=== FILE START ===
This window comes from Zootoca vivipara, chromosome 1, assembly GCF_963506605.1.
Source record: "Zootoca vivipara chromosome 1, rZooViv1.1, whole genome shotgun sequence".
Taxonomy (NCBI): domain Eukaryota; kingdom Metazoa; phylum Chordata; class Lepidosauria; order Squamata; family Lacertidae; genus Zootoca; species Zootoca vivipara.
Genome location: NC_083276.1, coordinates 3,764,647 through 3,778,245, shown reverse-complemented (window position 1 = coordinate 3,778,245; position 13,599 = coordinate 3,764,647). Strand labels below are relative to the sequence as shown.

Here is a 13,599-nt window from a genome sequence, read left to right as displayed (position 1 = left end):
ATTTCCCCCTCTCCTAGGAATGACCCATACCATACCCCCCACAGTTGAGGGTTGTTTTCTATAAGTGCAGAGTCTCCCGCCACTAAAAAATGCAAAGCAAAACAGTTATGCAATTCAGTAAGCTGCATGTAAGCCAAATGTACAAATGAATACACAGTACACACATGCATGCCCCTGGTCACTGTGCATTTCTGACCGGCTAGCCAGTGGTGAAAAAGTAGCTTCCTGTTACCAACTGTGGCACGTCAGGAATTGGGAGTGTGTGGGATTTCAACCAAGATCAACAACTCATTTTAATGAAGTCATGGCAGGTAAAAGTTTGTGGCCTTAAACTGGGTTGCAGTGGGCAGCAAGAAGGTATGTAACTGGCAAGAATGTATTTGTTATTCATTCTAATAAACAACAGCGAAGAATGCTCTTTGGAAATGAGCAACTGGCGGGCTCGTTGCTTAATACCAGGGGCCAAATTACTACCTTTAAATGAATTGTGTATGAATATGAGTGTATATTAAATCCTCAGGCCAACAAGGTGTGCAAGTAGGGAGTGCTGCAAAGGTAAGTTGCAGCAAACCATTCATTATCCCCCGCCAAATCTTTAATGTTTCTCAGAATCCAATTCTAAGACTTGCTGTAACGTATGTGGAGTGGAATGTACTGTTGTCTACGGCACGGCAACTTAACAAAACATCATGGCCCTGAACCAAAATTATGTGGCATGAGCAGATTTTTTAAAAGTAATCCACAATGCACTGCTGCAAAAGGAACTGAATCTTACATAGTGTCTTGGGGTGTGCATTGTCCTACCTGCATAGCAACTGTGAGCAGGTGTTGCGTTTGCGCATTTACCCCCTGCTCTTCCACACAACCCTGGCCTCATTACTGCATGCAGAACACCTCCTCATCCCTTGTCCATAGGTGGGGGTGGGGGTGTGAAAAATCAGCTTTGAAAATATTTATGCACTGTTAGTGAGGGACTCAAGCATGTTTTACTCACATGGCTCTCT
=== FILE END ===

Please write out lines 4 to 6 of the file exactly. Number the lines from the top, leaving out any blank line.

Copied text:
Genome location: NC_083276.1, coordinates 3,764,647 through 3,778,245, shown reverse-complemented (window position 1 = coordinate 3,778,245; position 13,599 = coordinate 3,764,647). Strand labels below are relative to the sequence as shown.

Here is a 13,599-nt window from a genome sequence, read left to right as displayed (position 1 = left end):
ATTTCCCCCTCTCCTAGGAATGACCCATACCATACCCCCCACAGTTGAGGGTTGTTTTCTATAAGTGCAGAGTCTCCCGCCACTAAAAAATGCAAAGCAAAACAGTTATGCAATTCAGTAAGCTGCATGTAAGCCAAATGTACAAATGAATACACAGTACACACATGCATGCCCCTGGTCACTGTGCATTTCTGACCGGCTAGCCAGTGGTGAAAAAGTAGCTTCCTGTTACCAACTGTGGCACGTCAGGAATTGGGAGTGTGTGGGATTTCAACCAAGATCAACAACTCATTTTAATGAAGTCATGGCAGGTAAAAGTTTGTGGCCTTAAACTGGGTTGCAGTGGGCAGCAAGAAGGTATGTAACTGGCAAGAATGTATTTGTTATTCATTCTAATAAACAACAGCGAAGAATGCTCTTTGGAAATGAGCAACTGGCGGGCTCGTTGCTTAATACCAGGGGCCAAATTACTACCTTTAAATGAATTGTGTATGAATATGAGTGTATATTAAATCCTCAGGCCAACAAGGTGTGCAAGTAGGGAGTGCTGCAAAGGTAAGTTGCAGCAAACCATTCATTATCCCCCGCCAAATCTTTAATGTTTCTCAGAATCCAATTCTAAGACTTGCTGTAACGTATGTGGAGTGGAATGTACTGTTGTCTACGGCACGGCAACTTAACAAAACATCATGGCCCTGAACCAAAATTATGTGGCATGAGCAGATTTTTTAAAAGTAATCCACAATGCACTGCTGCAAAAGGAACTGAATCTTACATAGTGTCTTGGGGTGTGCATTGTCCTACCTGCATAGCAACTGTGAGCAGGTGTTGCGTTTGCGCATTTACCCCCTGCTCTTCCACACAACCCTGGCCTCATTACTGCATGCAGAACACCTCCTCATCCCTTGTCCATAGGTGGGGGTGGGGGTGTGAAAAATCAGCTTTGAAAATATTTATGCACTGTTAGTGAGGGACTCAAGCATGTTTTACTCACATGGCTCTCT